During the winter season, the cost of entry for all visitors is €6. This price enables you to see the archaeological site and the museum. Free admission for children and discounted prices for students and seniors may also be available.
In the summer season, which runs from 1st April to 31st October, Mystras is typically open from 8 am to 8 pm. Ticket prices are €12 for adults, with free admission/discounted prices possibly available for those who qualify.
Book a Mystras Tour
There are a number of tours you can consider. Mystras can be visited in around 2 hours from Athens as a day trip or it can be an overnight trip or part of an extended itinerary around the Peloponnese (which we highly recommend!)
- Mystras, Sparta, Corinth Canal and the Tomb of Leonidas Day Trip from Athens – use ‘GTS’ at checkout for 10% discount
- a 4 day tour of the Peloponnese, Delphi & Meteora – use ‘GTS’ at checkout
- private day trip from Kalamata
- half day private tour from Gythio
Mystras Main Car Park
How to explore Mystras and for how long?
If your schedule allows it plan to spend two or three hours here. If you have a bit longer at your disposal, there is plenty to see around the town and in and around nearby Sparta as well. It’s an area where you could easily check into a great small hotel and slowly explore the local wonders and way of life.
Tip* If you are not particularly fit you can explore the Museums and lower buildings near the main gate, and if you’re up for it, the middle buildings, such as the Pantanassa Monastery. It’s not a particularly hard climb, but there are a lot of uneven surfaces, so go slowly and stop and admire the incredible views from time to time. If you have a car, you can drive up to the top car park and see some of the buildings and even more astonishing views from there.
People that are quite fit and active can, of course, do the whole site on foot. Be sure to wear suitable footwear!
Main Highlights of Mystras
Mystras is brimming with captivating historical highlights that showcase the grandeur of Byzantine civilization.
Outlined below are some of the main attractions and highlights to see there:
Palace of the Despots
The Palace of the Despots is a remarkable highlight of Mystras in Greece. This majestic palace complex served as the residence for the rulers of Mystras during the Byzantine era. Located within the fortified citadel, the palace showcases the architectural splendor and opulence of the time. The palace features an impressive façade with ornate details and intricate stonework.
Inside, visitors can explore the grand halls and chambers that once hosted lavish ceremonies and court activities. The palace is adorned with beautiful frescoes and artwork, depicting religious and historical scenes. These well-preserved frescoes provide a glimpse into the artistic mastery of the Byzantine period.
From the Palace of the Despots, visitors can enjoy panoramic views of the surrounding landscape, including the olive groves, mountains, and the town of Mystras below. The combination of its architectural grandeur, historical significance, and stunning vistas make the Palace of the Despots one of the most important sites in Mystras.
Church of Agios Demetrios
The Church of Agios Demetrios is a captivating religious site that should immediately capture your attention. This Byzantine-era church holds historical and cultural significance, dedicated to Saint Demetrius, the patron saint of Thessaloniki.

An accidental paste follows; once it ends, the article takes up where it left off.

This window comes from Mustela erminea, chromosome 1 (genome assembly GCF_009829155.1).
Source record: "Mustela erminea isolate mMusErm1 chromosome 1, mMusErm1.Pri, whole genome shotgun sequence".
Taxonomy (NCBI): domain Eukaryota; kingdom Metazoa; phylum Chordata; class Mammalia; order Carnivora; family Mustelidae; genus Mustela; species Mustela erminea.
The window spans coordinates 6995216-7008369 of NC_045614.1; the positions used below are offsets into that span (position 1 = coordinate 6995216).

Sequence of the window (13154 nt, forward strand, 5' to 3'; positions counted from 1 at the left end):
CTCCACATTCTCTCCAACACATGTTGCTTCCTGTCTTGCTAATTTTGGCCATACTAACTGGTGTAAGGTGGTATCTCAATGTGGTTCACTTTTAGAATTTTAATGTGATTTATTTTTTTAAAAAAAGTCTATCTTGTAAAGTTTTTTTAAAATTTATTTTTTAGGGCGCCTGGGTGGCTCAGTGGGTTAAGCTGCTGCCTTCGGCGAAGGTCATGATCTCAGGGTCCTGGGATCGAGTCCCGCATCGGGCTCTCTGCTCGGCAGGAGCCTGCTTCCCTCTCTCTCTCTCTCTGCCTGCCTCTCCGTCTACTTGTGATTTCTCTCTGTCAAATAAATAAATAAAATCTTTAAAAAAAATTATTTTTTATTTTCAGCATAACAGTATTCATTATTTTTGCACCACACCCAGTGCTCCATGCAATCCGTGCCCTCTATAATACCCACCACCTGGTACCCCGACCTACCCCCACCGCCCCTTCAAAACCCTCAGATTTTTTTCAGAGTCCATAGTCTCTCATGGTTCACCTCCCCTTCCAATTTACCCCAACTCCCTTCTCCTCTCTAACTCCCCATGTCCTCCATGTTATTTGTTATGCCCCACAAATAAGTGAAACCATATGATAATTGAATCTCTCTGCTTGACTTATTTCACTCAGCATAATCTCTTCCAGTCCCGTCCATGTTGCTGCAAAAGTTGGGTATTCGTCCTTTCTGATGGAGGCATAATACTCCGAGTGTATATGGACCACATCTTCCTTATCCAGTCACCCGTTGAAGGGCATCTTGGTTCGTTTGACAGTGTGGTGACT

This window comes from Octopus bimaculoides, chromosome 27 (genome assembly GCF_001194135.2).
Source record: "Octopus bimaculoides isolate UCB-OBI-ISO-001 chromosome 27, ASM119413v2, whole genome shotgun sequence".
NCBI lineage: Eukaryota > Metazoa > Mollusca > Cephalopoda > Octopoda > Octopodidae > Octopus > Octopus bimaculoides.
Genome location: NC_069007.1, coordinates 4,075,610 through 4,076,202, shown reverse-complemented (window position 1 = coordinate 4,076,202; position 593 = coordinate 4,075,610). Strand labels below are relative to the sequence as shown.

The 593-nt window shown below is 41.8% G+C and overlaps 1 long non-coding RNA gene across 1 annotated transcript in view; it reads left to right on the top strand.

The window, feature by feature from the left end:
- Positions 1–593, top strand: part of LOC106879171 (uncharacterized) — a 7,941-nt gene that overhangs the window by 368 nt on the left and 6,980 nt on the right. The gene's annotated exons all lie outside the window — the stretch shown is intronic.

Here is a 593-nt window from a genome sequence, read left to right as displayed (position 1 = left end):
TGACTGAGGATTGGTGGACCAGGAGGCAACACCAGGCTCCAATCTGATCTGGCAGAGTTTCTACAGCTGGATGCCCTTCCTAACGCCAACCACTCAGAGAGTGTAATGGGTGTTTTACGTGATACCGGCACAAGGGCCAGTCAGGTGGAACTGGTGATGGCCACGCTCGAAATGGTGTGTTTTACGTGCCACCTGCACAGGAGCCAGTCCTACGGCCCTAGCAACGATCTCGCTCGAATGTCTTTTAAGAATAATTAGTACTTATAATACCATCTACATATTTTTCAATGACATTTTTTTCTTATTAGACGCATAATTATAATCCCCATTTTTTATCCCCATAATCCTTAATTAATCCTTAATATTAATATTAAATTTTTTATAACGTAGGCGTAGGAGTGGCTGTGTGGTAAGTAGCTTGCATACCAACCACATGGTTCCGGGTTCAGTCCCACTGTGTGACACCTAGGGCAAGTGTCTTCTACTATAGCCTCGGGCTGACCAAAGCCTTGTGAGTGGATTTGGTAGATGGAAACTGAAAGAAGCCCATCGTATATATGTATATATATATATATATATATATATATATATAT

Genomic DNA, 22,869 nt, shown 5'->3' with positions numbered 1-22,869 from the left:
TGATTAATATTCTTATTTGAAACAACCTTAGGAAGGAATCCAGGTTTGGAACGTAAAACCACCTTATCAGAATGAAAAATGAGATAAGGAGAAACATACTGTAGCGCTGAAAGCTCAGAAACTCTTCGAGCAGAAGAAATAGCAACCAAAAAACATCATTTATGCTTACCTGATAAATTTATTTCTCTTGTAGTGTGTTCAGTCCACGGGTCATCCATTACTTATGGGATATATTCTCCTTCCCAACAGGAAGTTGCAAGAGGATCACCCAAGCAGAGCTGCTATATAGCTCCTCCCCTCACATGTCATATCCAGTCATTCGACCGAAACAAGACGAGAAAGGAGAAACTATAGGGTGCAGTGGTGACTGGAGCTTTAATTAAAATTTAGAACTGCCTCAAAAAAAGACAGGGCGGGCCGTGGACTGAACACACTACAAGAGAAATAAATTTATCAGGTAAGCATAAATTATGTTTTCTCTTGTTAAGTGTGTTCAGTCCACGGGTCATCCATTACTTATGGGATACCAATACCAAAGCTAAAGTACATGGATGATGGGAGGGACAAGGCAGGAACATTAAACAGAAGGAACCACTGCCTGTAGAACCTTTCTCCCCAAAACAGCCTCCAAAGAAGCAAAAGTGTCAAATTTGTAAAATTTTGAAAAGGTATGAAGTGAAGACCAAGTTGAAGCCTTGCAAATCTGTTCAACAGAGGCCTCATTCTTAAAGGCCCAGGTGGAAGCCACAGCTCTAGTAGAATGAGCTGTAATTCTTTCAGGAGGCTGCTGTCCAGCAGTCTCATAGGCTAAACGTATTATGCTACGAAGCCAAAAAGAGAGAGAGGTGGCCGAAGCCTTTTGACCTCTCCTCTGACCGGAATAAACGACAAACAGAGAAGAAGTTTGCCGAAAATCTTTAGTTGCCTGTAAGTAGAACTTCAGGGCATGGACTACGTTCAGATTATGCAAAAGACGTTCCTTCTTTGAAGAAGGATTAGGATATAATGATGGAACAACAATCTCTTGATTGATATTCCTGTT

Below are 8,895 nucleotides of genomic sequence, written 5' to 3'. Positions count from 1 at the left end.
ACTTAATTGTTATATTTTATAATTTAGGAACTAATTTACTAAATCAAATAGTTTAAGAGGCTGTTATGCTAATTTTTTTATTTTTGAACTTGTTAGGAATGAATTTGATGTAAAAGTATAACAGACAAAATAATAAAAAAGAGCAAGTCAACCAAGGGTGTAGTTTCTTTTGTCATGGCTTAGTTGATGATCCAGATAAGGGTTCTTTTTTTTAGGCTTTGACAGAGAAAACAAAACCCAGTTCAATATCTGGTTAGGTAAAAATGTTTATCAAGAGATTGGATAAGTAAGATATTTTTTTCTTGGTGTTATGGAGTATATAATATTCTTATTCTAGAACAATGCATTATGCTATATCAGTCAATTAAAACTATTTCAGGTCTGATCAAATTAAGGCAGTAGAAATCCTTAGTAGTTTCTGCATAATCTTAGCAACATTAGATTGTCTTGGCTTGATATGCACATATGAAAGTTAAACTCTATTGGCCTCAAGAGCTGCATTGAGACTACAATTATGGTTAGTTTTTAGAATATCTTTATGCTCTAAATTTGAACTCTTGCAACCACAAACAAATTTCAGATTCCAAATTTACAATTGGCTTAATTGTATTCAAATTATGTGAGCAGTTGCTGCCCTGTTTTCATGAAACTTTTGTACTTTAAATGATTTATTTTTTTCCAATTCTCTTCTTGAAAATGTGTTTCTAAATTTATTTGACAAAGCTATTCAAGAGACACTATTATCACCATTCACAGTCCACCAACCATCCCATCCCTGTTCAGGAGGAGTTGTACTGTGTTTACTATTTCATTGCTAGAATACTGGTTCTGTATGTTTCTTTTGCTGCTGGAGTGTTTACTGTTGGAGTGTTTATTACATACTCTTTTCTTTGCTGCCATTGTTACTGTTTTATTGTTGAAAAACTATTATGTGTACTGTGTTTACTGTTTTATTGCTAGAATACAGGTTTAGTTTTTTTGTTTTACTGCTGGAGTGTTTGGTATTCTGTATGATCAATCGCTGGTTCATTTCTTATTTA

The church showcases the architectural and artistic prowess of the Byzantine period. Despite its relatively small size, it boasts intricate frescoes and vibrant wall paintings that depict religious scenes and figures. These well-preserved artworks offer visitors a glimpse into the rich artistic heritage of the time.
Its tranquil atmosphere and mesmerizing artwork also create a profound sense of reverence and awe.
Perched on a hill overlooking the town of Mystras, the Pantanassa Monastery is a fascinating religious complex. It showcases impressive Byzantine architecture and stunning panoramic views of the surrounding landscape.
The highlight of the monastery is a beautiful church adorned with intricate frescoes and an elaborately carved wooden iconostasis. Visitors can admire the vibrant frescoes that depict biblical scenes, saints, and angels inside the church. The artistry and craftsmanship of these frescoes exemplify the skill and devotion of the talented Byzantine-era artists.
The peaceful atmosphere of the Pantanassa Monastery, coupled with its breathtaking setting, creates a serene and contemplative environment. While there, be sure to explore the monastery grounds, wander through the courtyards, and enjoy moments of tranquility within the peaceful surroundings.
Standing as a testament to the religious and cultural heritage of Mystras, the Pantanassa Monastery provides a unique insight into the spiritual life of the Byzantine era while offering a thought-provoking experience for those who visit it.
Church of Our Lady Hodegetria
Another important religious site at Mystras is the Church of Our Lady Hodegetria.
Showcasing intricate stonework and decorative elements, the church dates back to 1322. It features frescoes that depict scenes from the Bible and the lives of saints.
One of the church’s most renowned and striking frescoes is the ‘Descent into Hell’ painting, which depicts the rescue of souls by Christ after his crucifixion.
Perhaps the most notable aspect of the church is that it epitomized a new architectural style – the Mystras type. The ground floor accommodated a three-aisle basilica, while the gallery level incorporated an innovative complex five-dome, cross-in-square design.
Fortress and Wall Walk